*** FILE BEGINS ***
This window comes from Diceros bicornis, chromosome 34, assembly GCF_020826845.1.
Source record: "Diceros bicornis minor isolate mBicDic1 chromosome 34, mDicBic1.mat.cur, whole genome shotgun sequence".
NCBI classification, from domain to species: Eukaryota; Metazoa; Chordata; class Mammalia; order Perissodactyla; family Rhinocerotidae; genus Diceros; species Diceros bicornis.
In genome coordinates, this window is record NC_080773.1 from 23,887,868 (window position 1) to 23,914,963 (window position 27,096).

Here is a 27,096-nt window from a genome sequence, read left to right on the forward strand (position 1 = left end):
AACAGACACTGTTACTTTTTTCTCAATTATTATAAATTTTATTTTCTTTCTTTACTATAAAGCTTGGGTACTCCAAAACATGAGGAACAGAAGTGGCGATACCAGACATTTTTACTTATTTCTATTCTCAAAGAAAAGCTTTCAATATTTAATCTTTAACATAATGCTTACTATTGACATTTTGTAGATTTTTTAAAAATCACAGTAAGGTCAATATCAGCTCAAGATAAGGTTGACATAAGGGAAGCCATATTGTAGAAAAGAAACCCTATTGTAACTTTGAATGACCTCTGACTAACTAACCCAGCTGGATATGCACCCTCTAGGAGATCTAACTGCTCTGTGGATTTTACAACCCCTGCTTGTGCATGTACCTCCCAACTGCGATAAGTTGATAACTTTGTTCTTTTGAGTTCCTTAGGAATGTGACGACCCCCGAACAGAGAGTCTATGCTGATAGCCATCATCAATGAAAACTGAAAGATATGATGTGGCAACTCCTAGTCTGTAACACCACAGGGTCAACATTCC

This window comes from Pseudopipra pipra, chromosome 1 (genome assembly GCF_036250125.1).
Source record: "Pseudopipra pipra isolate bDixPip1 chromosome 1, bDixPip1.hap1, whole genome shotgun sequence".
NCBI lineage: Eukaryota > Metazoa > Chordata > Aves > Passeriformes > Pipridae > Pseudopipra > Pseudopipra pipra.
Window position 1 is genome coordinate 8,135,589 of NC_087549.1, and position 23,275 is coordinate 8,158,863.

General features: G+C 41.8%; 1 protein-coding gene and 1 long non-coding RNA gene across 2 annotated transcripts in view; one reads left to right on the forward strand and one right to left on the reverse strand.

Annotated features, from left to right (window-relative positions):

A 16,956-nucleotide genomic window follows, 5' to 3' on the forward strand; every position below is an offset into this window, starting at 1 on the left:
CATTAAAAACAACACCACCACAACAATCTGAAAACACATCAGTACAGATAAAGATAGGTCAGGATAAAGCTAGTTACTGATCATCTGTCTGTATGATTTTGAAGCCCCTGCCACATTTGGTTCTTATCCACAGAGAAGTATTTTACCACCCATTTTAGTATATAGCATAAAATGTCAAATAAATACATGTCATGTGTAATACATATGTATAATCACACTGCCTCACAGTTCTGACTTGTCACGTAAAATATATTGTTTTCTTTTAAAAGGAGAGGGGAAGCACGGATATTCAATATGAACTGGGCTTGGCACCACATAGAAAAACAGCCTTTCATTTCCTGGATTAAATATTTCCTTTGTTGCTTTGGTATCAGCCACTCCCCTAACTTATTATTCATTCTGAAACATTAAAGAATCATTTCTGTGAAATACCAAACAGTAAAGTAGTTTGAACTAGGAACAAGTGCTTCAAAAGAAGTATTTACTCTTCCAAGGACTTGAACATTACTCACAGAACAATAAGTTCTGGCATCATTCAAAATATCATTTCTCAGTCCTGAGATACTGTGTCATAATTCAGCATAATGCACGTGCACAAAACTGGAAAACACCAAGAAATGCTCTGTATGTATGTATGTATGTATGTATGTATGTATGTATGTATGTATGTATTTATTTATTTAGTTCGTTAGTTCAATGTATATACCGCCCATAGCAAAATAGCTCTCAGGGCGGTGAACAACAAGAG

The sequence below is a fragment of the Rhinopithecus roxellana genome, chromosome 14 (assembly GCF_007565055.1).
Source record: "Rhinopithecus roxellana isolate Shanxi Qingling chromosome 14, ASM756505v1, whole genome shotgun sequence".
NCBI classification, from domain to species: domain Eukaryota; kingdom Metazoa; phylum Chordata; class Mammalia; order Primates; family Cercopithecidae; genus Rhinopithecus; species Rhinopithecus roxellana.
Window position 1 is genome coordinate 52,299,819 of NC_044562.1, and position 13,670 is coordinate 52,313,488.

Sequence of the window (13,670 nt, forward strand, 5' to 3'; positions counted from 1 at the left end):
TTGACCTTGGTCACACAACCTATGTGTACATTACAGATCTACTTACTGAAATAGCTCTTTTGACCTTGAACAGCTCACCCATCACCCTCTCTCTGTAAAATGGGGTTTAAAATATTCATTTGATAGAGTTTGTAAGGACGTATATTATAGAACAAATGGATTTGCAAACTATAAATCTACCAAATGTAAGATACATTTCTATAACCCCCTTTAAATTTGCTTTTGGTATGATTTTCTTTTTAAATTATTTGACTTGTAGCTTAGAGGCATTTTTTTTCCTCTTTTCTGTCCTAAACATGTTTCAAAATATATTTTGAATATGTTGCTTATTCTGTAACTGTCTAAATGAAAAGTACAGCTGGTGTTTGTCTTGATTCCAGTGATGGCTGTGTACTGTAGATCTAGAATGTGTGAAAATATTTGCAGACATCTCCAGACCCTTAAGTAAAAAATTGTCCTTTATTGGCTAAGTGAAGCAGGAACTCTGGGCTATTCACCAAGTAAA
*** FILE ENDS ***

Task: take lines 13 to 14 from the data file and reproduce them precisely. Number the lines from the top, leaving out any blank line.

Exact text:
A 16,956-nucleotide genomic window follows, 5' to 3' on the forward strand; every position below is an offset into this window, starting at 1 on the left:
CATTAAAAACAACACCACCACAACAATCTGAAAACACATCAGTACAGATAAAGATAGGTCAGGATAAAGCTAGTTACTGATCATCTGTCTGTATGATTTTGAAGCCCCTGCCACATTTGGTTCTTATCCACAGAGAAGTATTTTACCACCCATTTTAGTATATAGCATAAAATGTCAAATAAATACATGTCATGTGTAATACATATGTATAATCACACTGCCTCACAGTTCTGACTTGTCACGTAAAATATATTGTTTTCTTTTAAAAGGAGAGGGGAAGCACGGATATTCAATATGAACTGGGCTTGGCACCACATAGAAAAACAGCCTTTCATTTCCTGGATTAAATATTTCCTTTGTTGCTTTGGTATCAGCCACTCCCCTAACTTATTATTCATTCTGAAACATTAAAGAATCATTTCTGTGAAATACCAAACAGTAAAGTAGTTTGAACTAGGAACAAGTGCTTCAAAAGAAGTATTTACTCTTCCAAGGACTTGAACATTACTCACAGAACAATAAGTTCTGGCATCATTCAAAATATCATTTCTCAGTCCTGAGATACTGTGTCATAATTCAGCATAATGCACGTGCACAAAACTGGAAAACACCAAGAAATGCTCTGTATGTATGTATGTATGTATGTATGTATGTATGTATGTATGTATGTATTTATTTATTTAGTTCGTTAGTTCAATGTATATACCGCCCATAGCAAAATAGCTCTCAGGGCGGTGAACAACAAGAG